• For those who traveled outside the United States, the length of their last trip for work or research was typically one month or less: 22 percent traveled for less than a week and 43 percent for 7 to 30 days. Another 19 percent traveled for 1 to 6 months and 17 percent for more than 6 months. Biological sciences, chemistry, and physics/astronomy had the highest percentages traveling for more than 6 months (between 19 and 20 percent).

  • For those not working or conducting research outside the United States, the reason most often cited (39 percent) was “not relevant to my career.” Other principal reasons for not traveling were “family-related reasons” (37 percent) and “no time” (36 percent). Also about one-third said they were “unaware of funding available” for work or research outside the United States.

  • The reason most often cited for not working or conducting research outside the United States varied by field. Computer science doctorates were most likely to say they had “no time” (47 percent); psychology doctorates were most likely to say it was “not relevant” (45 percent); and computer, health, and biological sciences doctorates were most likely to cite “family-related reasons” (between 41 and 42 percent).

  • Only 16 percent of scientists and engineers who had not worked or conducted research outside the United States said they were deterred by a “lack of foreign language skills” or that they were “concerned about losing my place in U.S. job market.”

Work-Related Training

  • Fifty-two percent of science and engineering doctorates attended work-related workshops, seminars, or training in the year leading up to the survey (this excludes college courses or general sessions at professional meetings). By field, participation in work-related training ranged from a low of 39 percent among Ph.D.s in physics/astronomy to a high of 72 percent among psychology doctorates (see Table 40 ).

  • By and large, the training in which science and engineering Ph.D.s participated was technical training in their occupational field. This was tree for 78 percent of all who participated in work-related training, with variations by field from a low of 70 percent in physics/astronomy to 92 percent in psychology. Approximately 28 percent of those who attended training indicated they had attended management or supervisory training, a percentage that varied from a low of 17 percent for psychology to a high of 38 percent for chemistry.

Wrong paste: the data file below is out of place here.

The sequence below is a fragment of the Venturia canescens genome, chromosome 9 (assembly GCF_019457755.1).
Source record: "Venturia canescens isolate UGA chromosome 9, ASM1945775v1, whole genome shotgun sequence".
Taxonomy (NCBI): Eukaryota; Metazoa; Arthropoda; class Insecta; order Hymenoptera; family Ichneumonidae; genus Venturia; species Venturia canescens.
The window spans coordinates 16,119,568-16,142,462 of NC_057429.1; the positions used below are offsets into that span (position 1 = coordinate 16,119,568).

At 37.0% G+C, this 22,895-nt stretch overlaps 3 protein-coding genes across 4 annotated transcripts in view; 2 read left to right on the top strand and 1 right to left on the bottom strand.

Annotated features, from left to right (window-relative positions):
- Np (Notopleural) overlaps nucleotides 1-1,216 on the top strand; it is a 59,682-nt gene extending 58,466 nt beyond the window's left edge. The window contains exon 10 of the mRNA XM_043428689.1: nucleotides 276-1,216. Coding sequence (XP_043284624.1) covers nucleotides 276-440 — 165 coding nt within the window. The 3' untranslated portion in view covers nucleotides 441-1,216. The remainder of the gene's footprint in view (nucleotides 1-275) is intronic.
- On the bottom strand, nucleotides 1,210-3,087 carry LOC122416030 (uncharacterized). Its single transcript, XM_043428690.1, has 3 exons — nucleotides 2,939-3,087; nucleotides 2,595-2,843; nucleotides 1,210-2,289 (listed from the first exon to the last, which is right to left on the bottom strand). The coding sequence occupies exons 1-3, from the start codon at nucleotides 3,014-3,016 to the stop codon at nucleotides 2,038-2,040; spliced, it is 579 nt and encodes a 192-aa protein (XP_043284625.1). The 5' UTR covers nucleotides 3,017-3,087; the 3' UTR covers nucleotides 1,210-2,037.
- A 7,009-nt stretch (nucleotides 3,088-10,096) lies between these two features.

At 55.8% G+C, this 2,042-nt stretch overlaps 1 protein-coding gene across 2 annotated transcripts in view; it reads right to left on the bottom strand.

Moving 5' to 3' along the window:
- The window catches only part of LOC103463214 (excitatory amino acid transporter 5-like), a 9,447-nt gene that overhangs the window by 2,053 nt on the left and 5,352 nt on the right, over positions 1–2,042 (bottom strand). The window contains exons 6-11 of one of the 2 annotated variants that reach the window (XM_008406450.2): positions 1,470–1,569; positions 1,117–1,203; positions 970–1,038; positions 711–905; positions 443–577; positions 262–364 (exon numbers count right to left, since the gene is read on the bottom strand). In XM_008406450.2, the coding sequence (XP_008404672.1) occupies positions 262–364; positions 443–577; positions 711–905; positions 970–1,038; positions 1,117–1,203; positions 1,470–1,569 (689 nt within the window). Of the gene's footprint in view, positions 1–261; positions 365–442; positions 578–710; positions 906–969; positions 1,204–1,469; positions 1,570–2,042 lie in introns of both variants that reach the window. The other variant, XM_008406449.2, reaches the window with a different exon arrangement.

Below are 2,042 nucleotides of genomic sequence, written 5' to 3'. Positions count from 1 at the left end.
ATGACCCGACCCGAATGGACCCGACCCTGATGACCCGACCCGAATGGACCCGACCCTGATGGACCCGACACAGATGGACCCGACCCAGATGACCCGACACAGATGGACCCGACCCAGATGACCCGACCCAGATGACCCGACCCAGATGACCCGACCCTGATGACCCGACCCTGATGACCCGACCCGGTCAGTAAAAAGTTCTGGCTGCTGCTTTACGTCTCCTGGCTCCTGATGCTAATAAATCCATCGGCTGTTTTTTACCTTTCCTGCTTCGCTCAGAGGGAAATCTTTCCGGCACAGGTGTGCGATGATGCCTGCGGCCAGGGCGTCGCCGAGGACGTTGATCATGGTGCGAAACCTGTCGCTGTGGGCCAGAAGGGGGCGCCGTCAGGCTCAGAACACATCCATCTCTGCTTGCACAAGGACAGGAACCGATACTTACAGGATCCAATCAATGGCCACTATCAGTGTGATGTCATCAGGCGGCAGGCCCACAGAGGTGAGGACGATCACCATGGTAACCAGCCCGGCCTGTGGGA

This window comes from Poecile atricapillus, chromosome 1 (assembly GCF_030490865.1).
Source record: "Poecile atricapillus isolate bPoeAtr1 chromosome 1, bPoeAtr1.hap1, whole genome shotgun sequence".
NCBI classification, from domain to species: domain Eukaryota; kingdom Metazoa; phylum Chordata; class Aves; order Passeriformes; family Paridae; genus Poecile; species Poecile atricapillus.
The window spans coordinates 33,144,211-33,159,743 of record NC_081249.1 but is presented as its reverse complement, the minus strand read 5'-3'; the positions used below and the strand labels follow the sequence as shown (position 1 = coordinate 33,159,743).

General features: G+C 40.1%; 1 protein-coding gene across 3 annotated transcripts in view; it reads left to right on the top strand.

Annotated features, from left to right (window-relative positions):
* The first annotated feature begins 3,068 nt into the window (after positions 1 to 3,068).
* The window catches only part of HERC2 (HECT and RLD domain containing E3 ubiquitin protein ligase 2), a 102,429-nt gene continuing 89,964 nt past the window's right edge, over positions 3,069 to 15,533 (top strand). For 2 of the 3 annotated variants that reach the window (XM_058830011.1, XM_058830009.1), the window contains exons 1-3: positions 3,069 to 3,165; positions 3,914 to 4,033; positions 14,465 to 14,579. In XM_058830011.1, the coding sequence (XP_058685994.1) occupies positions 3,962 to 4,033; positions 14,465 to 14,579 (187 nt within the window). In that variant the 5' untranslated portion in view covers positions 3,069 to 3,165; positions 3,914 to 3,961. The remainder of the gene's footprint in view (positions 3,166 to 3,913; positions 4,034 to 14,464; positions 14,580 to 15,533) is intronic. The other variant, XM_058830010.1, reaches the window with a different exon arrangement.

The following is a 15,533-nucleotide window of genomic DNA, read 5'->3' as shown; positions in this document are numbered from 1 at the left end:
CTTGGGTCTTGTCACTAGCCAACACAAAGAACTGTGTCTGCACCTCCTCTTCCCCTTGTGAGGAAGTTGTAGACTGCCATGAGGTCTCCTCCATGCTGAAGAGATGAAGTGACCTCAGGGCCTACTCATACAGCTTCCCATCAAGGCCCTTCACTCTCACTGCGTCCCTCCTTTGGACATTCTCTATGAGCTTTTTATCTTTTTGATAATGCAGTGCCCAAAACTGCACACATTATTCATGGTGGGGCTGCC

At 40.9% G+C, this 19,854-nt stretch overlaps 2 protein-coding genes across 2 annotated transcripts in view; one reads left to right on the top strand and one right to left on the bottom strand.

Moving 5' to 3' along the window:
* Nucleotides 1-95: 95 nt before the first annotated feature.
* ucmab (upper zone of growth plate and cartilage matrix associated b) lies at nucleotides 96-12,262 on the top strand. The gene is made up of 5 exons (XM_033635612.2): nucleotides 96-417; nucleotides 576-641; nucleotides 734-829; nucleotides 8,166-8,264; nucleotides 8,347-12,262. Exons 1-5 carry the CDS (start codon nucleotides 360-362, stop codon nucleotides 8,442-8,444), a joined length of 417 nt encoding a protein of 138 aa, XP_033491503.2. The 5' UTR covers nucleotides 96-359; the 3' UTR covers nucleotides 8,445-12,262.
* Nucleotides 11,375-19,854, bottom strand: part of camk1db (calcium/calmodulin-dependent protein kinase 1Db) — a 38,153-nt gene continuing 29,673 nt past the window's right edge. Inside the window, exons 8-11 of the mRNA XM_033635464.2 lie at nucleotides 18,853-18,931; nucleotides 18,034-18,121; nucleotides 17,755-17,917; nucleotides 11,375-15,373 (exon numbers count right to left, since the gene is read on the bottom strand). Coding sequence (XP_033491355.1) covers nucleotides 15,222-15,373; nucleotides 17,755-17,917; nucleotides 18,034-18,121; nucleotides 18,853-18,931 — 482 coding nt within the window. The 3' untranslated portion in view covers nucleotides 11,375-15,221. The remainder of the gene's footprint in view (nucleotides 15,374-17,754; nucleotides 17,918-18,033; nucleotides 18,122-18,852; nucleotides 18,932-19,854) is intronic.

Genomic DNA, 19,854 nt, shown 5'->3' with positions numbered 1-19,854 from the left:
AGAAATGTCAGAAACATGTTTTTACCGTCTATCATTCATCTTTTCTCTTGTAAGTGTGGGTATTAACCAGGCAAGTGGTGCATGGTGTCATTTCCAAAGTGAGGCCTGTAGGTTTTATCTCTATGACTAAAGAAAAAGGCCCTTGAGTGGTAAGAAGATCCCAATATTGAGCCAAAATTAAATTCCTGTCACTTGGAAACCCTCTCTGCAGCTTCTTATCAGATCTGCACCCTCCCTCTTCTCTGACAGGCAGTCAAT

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OCR for page 36
Doctoral Scientists and Engineers in the United States For those who traveled outside the United States, the length of their last trip for work or research was typically one month or less: 22 percent traveled for less than a week and 43 percent for 7 to 30 days. Another 19 percent traveled for 1 to 6 months and 17 percent for more than 6 months. Biological sciences, chemistry, and physics/astronomy had the highest percentages traveling for more than 6 months (between 19 and 20 percent). For those not working or conducting research outside the United States, the reason most often cited (39 percent) was “not relevant to my career.” Other principal reasons for not traveling were “family-related reasons” (37 percent) and “no time” (36 percent). Also about one-third said they were “unaware of funding available” for work or research outside the United States. The reason most often cited for not working or conducting research outside the United States varied by field. Computer science doctorates were most likely to say they had “no time” (47 percent); psychology doctorates were most likely to say it was “not relevant” (45 percent); and computer, health, and biological sciences doctorates were most likely to cite “family-related reasons” (between 41 and 42 percent). Only 16 percent of scientists and engineers who had not worked or conducted research outside the United States said they were deterred by a “lack of foreign language skills” or that they were “concerned about losing my place in U.S. job market.” Work-Related Training Fifty-two percent of science and engineering doctorates attended work-related workshops, seminars, or training in the year leading up to the survey (this excludes college courses or general sessions at professional meetings). By field, participation in work-related training ranged from a low of 39 percent among Ph.D.s in physics/astronomy to a high of 72 percent among psychology doctorates (see Table 40 ). By and large, the training in which science and engineering Ph.D.s participated was technical training in their occupational field. This was tree for 78 percent of all who participated in work-related training, with variations by field from a low of 70 percent in physics/astronomy to 92 percent in psychology. Approximately 28 percent of those who attended training indicated they had attended management or supervisory training, a percentage that varied from a low of 17 percent for psychology to a high of 38 percent for chemistry.

OCR for page 36
Doctoral Scientists and Engineers in the United States The reason most often cited by doctorates for attending work-related training was to gain further skills or knowledge in their occupational field (92 percent). The second most frequent reason given for attending was that training was required or expected by their employers (33 percent). FIGURE 17. Proportion of science and engineering Ph.D.s participating in work-related training between April 1994 and April 1995, by field.